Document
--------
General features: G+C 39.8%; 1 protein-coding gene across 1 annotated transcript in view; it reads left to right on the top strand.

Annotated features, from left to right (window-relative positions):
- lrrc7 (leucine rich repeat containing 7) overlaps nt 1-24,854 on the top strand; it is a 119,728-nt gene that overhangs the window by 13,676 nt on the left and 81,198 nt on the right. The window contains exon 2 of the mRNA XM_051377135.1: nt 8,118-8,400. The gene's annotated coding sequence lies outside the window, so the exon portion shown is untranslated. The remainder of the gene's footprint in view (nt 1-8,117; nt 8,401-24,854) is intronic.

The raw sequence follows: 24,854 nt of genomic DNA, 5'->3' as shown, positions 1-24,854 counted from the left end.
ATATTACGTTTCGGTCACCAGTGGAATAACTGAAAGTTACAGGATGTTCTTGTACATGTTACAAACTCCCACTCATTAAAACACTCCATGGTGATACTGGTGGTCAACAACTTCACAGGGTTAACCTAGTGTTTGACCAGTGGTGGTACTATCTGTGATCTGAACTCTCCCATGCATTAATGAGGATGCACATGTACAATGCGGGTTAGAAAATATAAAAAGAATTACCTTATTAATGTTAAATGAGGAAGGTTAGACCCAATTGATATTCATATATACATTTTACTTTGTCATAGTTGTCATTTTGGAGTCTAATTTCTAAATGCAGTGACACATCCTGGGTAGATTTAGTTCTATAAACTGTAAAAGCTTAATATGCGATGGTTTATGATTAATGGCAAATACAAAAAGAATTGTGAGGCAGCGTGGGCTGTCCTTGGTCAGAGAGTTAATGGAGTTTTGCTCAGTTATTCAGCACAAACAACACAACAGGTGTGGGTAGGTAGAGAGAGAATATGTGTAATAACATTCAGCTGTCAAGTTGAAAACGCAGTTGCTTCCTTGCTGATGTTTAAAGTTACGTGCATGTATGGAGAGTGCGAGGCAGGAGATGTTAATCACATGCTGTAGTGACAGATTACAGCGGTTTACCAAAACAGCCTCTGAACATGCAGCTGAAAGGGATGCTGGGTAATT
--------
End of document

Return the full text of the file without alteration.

General features: G+C 39.8%; 1 protein-coding gene across 1 annotated transcript in view; it reads left to right on the top strand.

Annotated features, from left to right (window-relative positions):
- lrrc7 (leucine rich repeat containing 7) overlaps nt 1-24,854 on the top strand; it is a 119,728-nt gene that overhangs the window by 13,676 nt on the left and 81,198 nt on the right. The window contains exon 2 of the mRNA XM_051377135.1: nt 8,118-8,400. The gene's annotated coding sequence lies outside the window, so the exon portion shown is untranslated. The remainder of the gene's footprint in view (nt 1-8,117; nt 8,401-24,854) is intronic.

The raw sequence follows: 24,854 nt of genomic DNA, 5'->3' as shown, positions 1-24,854 counted from the left end.
ATATTACGTTTCGGTCACCAGTGGAATAACTGAAAGTTACAGGATGTTCTTGTACATGTTACAAACTCCCACTCATTAAAACACTCCATGGTGATACTGGTGGTCAACAACTTCACAGGGTTAACCTAGTGTTTGACCAGTGGTGGTACTATCTGTGATCTGAACTCTCCCATGCATTAATGAGGATGCACATGTACAATGCGGGTTAGAAAATATAAAAAGAATTACCTTATTAATGTTAAATGAGGAAGGTTAGACCCAATTGATATTCATATATACATTTTACTTTGTCATAGTTGTCATTTTGGAGTCTAATTTCTAAATGCAGTGACACATCCTGGGTAGATTTAGTTCTATAAACTGTAAAAGCTTAATATGCGATGGTTTATGATTAATGGCAAATACAAAAAGAATTGTGAGGCAGCGTGGGCTGTCCTTGGTCAGAGAGTTAATGGAGTTTTGCTCAGTTATTCAGCACAAACAACACAACAGGTGTGGGTAGGTAGAGAGAGAATATGTGTAATAACATTCAGCTGTCAAGTTGAAAACGCAGTTGCTTCCTTGCTGATGTTTAAAGTTACGTGCATGTATGGAGAGTGCGAGGCAGGAGATGTTAATCACATGCTGTAGTGACAGATTACAGCGGTTTACCAAAACAGCCTCTGAACATGCAGCTGAAAGGGATGCTGGGTAATT